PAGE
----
Girls Gone Wild 

Straight outta Boulder, Hemi Cuda have come to rock you and love you.

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It starts on the school bus. En route to or from school, or yet another field trip to Hogle Zoo, we boys stared out the window, scanning traffic for cool muscle cars on which to call dibs. At school, we’d traverse the playground, egos fortified by our gleaming white Kiss or AC/DC T-shirts and mental showroom of cherry automobiles. The girls thought we were cool—at least in our minds—but out of confusion or animal stupidity, we didn’t know to care.


Eventually, we came around. Girls, and their various mystery goodies, rose in our esteem. They became as cool as—perhaps even cooler than—Kiss and cars. Cherry took on a whole new meaning. This was the beginning of our downfall. We’d unwittingly supplied the blueprint to our destruction. Calculating ladies have bided their time in implementing any plan derived from the knowledge, until now. Hemi Cuda have arrived.


The Boulder, Col. trio—pseudo fembots Anika Zappe (guitar, vocals) and Karen Exley (bass, boots) and token male Devon Rogers (drums)—might be the indecent insurrection. Touring the country on feminine wiles, guitar wails and exhaust fumes, Hemi makes men beg thrice: to hear hot-rod jargon roll from juicy red lips, for tasty licks in songs about fast machines and easy action, and for acknowledgement in a wink or a spank. Even jaded male Jello Biafra waited in line to see Hemi Cuda’s live debut. But while such evidence points to feasible female dominance, that’s not necessarily the goal.


“Pleasing men and conquering them can be one and the same,” says Zappe. Exley adds: “I like men a lot. However, I don’t really see the point in ‘conquering’ them. … Although it is nice to remind them that women are far superior beings.”


The ladies call themselves Hemi Cuda after their “mutual love of all that is fast and powerful,” says Zappe, adding her now-ex-boyfriend used to “get wood” whenever she dropped car lingo like “Hemi” or “positraction.” Their boozy, bluesy power-trio sound is a manifestation of environment—both Exley and Zappe come from musical families—and intrinsic, undiluted femme fury.


“We are sexually empowered, thinking women who must be reckoned with,” says Zappe. “We play fast, loud and raunchy and we don’t need a reason. We are the reason.”


She kids you not. Hemi Cuda is, in many ways, like the Amazonian Viking chick adorning the cover of their album, Classics For Lovers (Pop Sweatshop Records). The curvy, helmeted warrior—shown wielding a busted, bloody Gibson SG and bitch-dragging a man—instills fear and throbbing turgidity. They’re the embodiment of the “Sweet Pain” Gene Simmons once sang of. You want to run to and run from Hemi, but if you’re smart, you stand still and take it. God help the dumbass—particularly one in Fort Wayne, Ind.—that reaches out for a handful.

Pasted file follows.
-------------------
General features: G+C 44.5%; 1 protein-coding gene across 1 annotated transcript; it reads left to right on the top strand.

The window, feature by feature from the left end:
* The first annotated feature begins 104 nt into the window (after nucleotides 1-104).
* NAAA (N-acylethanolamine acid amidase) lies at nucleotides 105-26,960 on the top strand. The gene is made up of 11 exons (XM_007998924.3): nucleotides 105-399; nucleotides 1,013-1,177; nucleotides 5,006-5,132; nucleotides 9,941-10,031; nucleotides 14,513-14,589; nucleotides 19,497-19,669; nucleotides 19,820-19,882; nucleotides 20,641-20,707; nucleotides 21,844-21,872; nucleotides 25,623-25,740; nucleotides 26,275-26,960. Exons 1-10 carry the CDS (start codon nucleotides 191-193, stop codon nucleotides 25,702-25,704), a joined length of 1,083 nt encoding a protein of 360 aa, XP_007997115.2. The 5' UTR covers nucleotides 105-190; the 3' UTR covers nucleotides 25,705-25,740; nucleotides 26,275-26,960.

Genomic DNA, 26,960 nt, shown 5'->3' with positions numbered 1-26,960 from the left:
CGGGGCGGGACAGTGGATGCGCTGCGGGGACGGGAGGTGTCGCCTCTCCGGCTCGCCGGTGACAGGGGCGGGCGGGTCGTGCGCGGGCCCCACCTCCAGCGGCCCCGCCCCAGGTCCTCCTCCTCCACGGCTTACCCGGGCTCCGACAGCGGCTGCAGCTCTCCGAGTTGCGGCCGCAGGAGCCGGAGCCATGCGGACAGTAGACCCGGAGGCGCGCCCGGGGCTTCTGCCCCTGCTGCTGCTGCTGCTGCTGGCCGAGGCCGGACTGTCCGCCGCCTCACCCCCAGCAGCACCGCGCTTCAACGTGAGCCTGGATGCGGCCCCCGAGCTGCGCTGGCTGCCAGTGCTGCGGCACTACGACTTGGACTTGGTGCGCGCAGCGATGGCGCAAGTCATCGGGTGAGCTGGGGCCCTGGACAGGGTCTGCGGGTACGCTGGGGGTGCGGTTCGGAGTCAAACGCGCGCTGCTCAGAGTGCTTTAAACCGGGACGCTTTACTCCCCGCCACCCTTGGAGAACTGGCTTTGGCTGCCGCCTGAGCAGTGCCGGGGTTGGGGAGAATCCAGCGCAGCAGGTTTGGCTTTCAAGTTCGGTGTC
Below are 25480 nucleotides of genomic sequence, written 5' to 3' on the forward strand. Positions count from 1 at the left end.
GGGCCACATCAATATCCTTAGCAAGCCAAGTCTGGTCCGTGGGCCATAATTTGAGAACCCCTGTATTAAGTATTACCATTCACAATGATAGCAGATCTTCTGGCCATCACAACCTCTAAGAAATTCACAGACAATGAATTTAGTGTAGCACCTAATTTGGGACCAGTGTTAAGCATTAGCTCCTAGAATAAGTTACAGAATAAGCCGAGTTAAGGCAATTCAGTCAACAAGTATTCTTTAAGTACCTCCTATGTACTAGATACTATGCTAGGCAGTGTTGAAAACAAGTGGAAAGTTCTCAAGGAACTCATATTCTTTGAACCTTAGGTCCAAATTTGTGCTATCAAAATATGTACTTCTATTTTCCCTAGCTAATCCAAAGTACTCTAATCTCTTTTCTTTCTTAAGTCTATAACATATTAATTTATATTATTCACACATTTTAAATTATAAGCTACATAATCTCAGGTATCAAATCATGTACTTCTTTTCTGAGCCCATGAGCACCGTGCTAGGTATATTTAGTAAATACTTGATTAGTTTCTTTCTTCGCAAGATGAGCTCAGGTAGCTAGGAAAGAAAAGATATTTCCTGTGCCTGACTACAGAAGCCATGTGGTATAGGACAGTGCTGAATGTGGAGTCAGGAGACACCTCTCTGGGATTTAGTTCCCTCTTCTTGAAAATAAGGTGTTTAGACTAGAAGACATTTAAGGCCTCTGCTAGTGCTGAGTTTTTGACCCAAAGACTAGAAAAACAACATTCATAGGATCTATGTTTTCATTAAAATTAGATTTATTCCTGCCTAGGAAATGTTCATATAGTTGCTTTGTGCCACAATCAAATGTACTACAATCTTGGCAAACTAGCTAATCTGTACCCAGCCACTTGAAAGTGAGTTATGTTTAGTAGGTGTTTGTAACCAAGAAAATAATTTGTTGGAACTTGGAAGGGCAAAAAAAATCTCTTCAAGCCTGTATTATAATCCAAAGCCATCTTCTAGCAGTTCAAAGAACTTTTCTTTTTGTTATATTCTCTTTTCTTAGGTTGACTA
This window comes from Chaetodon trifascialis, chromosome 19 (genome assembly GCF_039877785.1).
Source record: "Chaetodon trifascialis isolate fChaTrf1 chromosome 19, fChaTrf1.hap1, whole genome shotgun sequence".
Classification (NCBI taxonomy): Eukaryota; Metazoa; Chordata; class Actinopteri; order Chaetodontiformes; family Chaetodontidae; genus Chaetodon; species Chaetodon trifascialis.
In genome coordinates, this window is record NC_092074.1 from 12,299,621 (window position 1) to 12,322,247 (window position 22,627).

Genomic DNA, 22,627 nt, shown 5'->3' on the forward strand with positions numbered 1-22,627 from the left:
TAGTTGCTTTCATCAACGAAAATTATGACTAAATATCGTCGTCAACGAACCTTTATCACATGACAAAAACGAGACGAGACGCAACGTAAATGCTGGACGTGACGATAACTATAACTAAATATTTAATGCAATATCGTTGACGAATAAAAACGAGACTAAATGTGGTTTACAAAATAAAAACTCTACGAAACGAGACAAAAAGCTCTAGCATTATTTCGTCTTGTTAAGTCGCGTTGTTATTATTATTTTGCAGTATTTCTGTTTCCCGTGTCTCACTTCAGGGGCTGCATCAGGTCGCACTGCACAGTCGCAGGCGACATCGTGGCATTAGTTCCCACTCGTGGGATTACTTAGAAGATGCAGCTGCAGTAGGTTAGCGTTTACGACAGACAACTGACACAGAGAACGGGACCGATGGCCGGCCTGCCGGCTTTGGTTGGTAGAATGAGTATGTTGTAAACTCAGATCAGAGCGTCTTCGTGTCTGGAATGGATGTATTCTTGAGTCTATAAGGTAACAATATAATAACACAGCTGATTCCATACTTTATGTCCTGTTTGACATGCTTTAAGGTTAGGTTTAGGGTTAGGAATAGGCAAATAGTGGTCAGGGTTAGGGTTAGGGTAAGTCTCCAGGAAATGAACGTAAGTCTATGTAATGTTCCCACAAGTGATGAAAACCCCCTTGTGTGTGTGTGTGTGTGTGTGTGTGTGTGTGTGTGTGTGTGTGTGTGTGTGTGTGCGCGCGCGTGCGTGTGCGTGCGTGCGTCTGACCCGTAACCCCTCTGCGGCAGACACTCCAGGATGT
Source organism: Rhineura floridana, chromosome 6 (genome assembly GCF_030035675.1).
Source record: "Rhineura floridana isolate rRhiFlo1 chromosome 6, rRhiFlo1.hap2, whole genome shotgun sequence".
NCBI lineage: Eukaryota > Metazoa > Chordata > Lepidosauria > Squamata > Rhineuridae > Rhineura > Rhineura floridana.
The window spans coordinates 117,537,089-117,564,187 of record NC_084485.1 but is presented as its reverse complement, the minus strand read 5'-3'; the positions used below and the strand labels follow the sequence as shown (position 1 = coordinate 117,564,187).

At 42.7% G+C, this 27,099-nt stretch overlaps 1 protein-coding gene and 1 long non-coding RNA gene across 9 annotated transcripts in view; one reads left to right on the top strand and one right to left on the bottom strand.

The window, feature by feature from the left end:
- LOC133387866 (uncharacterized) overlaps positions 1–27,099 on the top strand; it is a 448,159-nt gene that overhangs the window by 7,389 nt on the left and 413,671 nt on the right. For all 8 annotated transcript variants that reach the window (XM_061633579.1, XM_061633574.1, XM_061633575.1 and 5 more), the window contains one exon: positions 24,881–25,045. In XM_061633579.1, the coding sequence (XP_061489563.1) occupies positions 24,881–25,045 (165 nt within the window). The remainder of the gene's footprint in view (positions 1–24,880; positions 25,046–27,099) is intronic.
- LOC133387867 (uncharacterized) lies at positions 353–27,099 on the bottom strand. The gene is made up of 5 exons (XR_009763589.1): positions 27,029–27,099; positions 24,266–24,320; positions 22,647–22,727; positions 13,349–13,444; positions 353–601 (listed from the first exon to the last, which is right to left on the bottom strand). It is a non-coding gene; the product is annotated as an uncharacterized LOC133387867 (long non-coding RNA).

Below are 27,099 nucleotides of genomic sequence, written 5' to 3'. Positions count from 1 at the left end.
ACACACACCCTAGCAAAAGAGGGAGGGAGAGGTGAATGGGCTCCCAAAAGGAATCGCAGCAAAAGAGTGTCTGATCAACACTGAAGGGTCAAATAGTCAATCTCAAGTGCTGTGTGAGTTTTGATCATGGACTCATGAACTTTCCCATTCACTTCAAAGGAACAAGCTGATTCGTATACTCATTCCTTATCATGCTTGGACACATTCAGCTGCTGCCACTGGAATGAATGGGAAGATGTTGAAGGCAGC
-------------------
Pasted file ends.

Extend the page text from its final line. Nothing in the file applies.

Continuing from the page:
Tells Exley, “He thought it’d be a good idea to rub ice cubes up my leg. My boyfriend at the time was playing drums with us and saw the guy conspiring. He gave him a warning and the fucker did it anyway. On the last note, I kicked his glass out of his hand with my big-ass boot. Glass and booze flew everywhere, but the folks who got splattered cheered. He stood in a corner the rest of the night, ashamed a beautiful woman cut him down. It seems to remind them just how pathetic they are.”


Whether Hemi Cuda aims to dominate or not, they’re obviously capable. Zappe even claims, “Many in the land will bear the smell of Hemi on their lips.” So how does one avoid the carnage?


“The best way to fall into my favor,” says Exley, “is to have integrity and be honest. General respect is something I expect. There’s nothing that grates my nerves more than men who don’t know me, have no couth, and think it’s a compliment to make derogatory sexual comments. Do they really think that works? Come on.”


“Offer to buy a drink or help lug my amp,” chimes Zappe, “and don’t be upset if I decline. Give me an interesting conversation, packed with humor. Be a deviant, but be obedient. And bring me Happy Meal toys! Still wrapped, please!”


Therein lies the secret of surviving the revolt. Women have their own weaknesses. We love muscle cars and Kiss; they want to be treated like ladies. They love us as much as we love them.


“I prefer to be the lover, not the fighter,” concludes Zappe. “Besides, a good intelligent mind does so much more damage.”

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